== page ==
The Fenn Diagrams

Journeys Inspired by The Thrill of the Chase

The Junior Oxford Dictionary is Losing Touch with Nature

Forrest Fenn wants to get kids off the couch and out of doors.  What does this news say about our culture when “selfie stick” & “hashtag” replace words like “acorn” and “otter”?                    : (

Sharing this post from Lady Muir:

I was shocked to read the list of nature words removed from the Jr. Oxford Dictionary in the last decade. What follows are excerpts from an essay that explores the intersection between language and life.

via Let Nature Words Live — LadyMuir

How do Gemstones get their Colors ? — Know-It-All

Reblogged this because it’s kinda cool:

The most common cause of color in gemstones is the presence of a small amount of a transition metal ion. Most gemstones are allochromatic, meaning that they are colored by impurities or trace elements in their crystal structure.

via How do Gemstones get their Colors ? — Know-It-All

Portal

P1000420

I won’t be making it to this year’s Fennboree, but if I could, I would take a moment in Santa Fe to get a look at an ancient wrought iron gate on East Palace Avenue, the site where dozens if not hundreds of scientists, mathematicians, and physicists, after meeting with gatekeeper Dorothy McKibben, disappeared from sight beginning in April 1943.P1000401

(Well, first I might stop at that French pastry shop at La Fonda where Amy bought those gorgeous treats for Forrest’s book signing last September.)

Said portal transported those invited to the site of the Los Alamos Ranch School on a mesa in New Mexico.  You probably know (part of) the rest of the story, but for me, I learned a lot from a book called Bomb, by Steve Sheinkin, my newest favorite non-fiction author.  Wow.  He used to write textbooks for schools but kept notes on all the things they wouldn’t let him put in–fascinating stuff I should have learned.   Sheinkin puts it together in a compelling and quick read.  (Young Adult level but hey, who’s got time for an academic treatise these days?)

So back to the story:  the race between the Americans and the Germans to develop the bomb; some very, very brave Norwegians on a mission; the spies who wanted to steal the plans for Stalin;  the guys who just wanted to give it to the Russians so there wouldn’t be only one superpower in possession of the new and terrible weapon of mass destruction.

When I was young, my ideas of Russian spies were partly based on Boris and Natasha, and hearing intimations about the McCarthy era excesses.  Somehow my public school history classes never got much past the Civil War by the end of the school year, hence the black holes in my knowlege.  (No, that’s not a typo;  it’s spelled Fenn’s way.)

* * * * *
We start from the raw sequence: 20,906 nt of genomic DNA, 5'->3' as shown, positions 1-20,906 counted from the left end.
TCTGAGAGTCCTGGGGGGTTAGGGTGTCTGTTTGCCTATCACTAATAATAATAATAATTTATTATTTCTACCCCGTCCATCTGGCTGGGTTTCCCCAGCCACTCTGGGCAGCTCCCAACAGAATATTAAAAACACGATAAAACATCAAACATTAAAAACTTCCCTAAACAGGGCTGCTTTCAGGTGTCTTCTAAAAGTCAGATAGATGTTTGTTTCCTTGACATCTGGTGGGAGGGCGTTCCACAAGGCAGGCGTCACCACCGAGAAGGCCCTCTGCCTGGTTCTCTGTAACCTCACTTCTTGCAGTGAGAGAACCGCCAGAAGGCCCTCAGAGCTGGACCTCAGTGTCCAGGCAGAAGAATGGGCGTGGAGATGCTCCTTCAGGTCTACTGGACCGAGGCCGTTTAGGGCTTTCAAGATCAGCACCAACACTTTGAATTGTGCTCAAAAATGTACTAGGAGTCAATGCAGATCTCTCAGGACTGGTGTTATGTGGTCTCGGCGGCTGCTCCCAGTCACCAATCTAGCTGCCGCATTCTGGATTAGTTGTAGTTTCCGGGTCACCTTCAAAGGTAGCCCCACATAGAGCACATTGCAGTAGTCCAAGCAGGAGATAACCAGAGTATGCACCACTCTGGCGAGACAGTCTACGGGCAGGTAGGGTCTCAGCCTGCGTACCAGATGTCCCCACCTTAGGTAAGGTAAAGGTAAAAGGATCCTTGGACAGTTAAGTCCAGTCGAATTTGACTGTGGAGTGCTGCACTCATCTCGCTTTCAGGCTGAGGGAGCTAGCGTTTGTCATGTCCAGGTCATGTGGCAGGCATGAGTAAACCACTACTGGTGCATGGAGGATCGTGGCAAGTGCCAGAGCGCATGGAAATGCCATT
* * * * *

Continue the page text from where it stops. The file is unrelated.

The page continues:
[Side note:  There was a Rocky and Bullwinkle episode titled Buried Treasure.  Hmm.  Frostbite Falls?]P1000443

 

I could also rave about Sheinkin’s newest book,  Most Dangerous:  Daniel Ellsberg and the Secret Viet Nam War.  I have no excuse for not knowing or remembering more about the topic, having been of school age when it was in the newspapers, except that the facts didn’t all make it into the media at the time.  I wish that weren’t still true. History gives us perspective if we’d only choose to look at the parallels in our own day.  Does your view of Ellsberg color your impression of Snowden?  What caused Benjamin Arnold to switch sides?  Had you even heard of the Port Chicago 50?

Do you agree with Abraham Lincoln?

“I am a firm believer in the people.  If given the truth, they can be depended upon to meet any national crisis.  The great point is to bring them the real facts.”

(Check out Steve Sheinkin’s  other books like King George:  What Was His Problem?  or The Port Chicago 50:  Disaster, Mutiny, and the Fight for Civil Rights or  Lincoln’s Grave Robbers, etc.)

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The Call of Distant Places – Book Launch for Forrest Fenn’s Latest

(If I weren’t eighteen hours away . . . )

Leon Gaspard

Charmay Allred invites you to an autograph party

Please join us and bring a friend

Leon Gaspard – The Call of Distant Places

A new book by Forrest Fenn and Carleen Milburn

Monday September 14, 2015

5-7 pm

La Fonda Hotel

Santa Fe Room

Light refreshments will be served

Please RSVP by Sept 10 to:leongaspardbook@gmail.com

Discovering a real Jurassic Park

What a cool opportunity!

highland hind

P1080035A ranch. Somewhere high in north-western Montana. We’re fly fishing in the baking heat, casting for trout, listening to the trickle of clear spring creeks and glimpsing sleek, fast-moving shapes in the shadows.

It should be relaxing, but I’m distracted. I discovered in a chance conversation with the rancher’s wife earlier in the morning that at least two dinosaurs are entombed in rock on their land and she promised a ride to where the university volunteers are digging – and spending the long scorching summer.

“Yeah, they’re all living up there in the rocks, right beside the rattlers,” said the woman with a  real life Jurassic Park on her land. “Someone flew over the ranch in a hang glider years ago and discovered the site and they’ve been working on it on and off ever since.”

The Jeep bounced, rattled and shuddered its way over a track more suited to cowboys…

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Catching Up is Hard to Do (hum to the tune by Neil Sedaka)